Color Chrome Effect Blue: Weak
White Balance: 5200K, +1 Red & -6 Blue
ISO: Auto, up to ISO 6400
Exposure Compensation: +1/3 to +1 (typically)

Example photographs, all camera-made JPEGs using this new Kodak Portra 400 v2 film simulation recipe on my Fujifilm X100V:

Stacked Pallets – Farmington, UT – Fujifilm X100V
Now Hiring – Centerville, UT – Fujifilm X100V
Double-Double – Centerville, UT – Fujifilm X100V
Burger Roof – Centerville, UT – Fujifilm X100V
Julien Jarry with RED Camera – Antelope Island SP, UT – Fujifilm X100V
Julien Filming – Antelope Island SP, UT – Fujifilm X100V
Yellow Rabbitbrush – Antelope Island SP, UT – Fujifilm X100V
Frary Peak Peeking – Antelope Island SP, UT – Fujifilm X100V
Desert Brush – Antelope Island SP, UT – Fujifilm X100V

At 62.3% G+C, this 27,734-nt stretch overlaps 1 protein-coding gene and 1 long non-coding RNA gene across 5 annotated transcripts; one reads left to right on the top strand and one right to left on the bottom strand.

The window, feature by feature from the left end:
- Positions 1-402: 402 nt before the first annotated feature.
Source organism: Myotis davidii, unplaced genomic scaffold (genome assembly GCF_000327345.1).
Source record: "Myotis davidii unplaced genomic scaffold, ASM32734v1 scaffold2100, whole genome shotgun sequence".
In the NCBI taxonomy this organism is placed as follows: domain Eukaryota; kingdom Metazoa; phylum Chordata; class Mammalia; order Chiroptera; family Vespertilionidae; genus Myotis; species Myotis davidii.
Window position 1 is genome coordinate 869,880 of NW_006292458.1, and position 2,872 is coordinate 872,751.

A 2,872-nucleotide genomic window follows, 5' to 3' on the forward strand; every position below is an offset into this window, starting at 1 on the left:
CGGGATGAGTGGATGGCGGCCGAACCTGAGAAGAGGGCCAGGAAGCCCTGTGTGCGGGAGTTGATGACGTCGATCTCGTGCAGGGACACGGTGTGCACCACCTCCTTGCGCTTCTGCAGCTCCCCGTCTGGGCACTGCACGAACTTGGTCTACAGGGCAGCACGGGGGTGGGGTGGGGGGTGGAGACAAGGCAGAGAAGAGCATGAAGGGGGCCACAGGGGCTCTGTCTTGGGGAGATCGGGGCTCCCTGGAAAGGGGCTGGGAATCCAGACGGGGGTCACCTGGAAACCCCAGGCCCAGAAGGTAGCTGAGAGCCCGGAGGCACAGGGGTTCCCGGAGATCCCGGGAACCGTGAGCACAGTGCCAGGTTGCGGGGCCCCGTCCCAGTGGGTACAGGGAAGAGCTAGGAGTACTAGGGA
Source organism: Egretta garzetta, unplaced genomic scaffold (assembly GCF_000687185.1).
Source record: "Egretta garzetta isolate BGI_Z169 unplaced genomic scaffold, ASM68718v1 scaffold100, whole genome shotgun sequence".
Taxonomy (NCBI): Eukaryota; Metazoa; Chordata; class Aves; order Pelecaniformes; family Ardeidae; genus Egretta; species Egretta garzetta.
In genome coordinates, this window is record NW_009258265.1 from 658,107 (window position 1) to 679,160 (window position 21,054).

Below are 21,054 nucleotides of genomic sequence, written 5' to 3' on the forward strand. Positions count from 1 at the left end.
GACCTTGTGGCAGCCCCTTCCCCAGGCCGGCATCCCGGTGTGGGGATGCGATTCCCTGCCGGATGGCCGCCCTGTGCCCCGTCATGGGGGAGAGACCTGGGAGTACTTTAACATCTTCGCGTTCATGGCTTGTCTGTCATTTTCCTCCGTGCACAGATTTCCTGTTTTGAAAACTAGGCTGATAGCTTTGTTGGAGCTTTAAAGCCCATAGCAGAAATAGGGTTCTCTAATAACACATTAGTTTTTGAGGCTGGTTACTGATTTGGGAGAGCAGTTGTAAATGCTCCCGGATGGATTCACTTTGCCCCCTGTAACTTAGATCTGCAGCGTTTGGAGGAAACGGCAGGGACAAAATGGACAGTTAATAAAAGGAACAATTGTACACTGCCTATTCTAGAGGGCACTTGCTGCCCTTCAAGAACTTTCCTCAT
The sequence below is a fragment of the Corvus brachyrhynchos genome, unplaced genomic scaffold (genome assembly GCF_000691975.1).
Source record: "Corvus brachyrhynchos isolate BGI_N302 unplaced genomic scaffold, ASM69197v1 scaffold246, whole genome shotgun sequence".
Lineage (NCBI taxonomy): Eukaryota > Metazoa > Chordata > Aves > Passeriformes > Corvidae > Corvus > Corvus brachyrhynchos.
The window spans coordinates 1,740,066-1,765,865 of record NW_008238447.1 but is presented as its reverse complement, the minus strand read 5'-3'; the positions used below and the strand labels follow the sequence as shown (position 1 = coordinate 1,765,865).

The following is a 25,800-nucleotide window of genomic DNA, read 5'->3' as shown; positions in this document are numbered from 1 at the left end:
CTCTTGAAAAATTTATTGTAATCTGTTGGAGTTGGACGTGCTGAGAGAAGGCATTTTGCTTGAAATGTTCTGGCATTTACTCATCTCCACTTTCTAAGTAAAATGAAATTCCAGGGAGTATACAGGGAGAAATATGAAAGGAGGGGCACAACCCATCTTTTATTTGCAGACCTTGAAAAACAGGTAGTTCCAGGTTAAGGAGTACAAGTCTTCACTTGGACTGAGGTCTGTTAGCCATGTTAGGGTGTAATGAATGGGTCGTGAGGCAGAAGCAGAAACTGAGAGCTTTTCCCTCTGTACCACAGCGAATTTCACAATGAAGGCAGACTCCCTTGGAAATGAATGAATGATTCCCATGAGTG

Light Log – Big Fork, MT – Fujifilm X100V
Sunlight Through the Forest Trees – Big Arm, MT – Fujifilm X100V
One Lane Bridge – Big Fork, MT – Fujifilm X100V
String of Lightbulbs – Flathead Lake, MT – Fujifilm X100V
Dock at Night – Flathead Lake, MT – Fujifilm X100V
Moon Over RV – Antelope Island SP, UT – Fujifilm X100V
Sunset RED – Antelope Island SP, UT – Fujifilm X100V
Buffalo Point Sunset – Antelope Island SP, UT – Fujifilm X100V

See also: Film Simulation Recipes

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  1. Roger Solbakke · December 30

    It looks great. I look forward to try it. No I use Kk 64 and Bright Summer a lot and this one is an alternative. I should like more b&w 😬 I wish you and your family a very happy new year
    Best regards Roger

    Liked by 1 person

    • Ritchie Roesch · December 30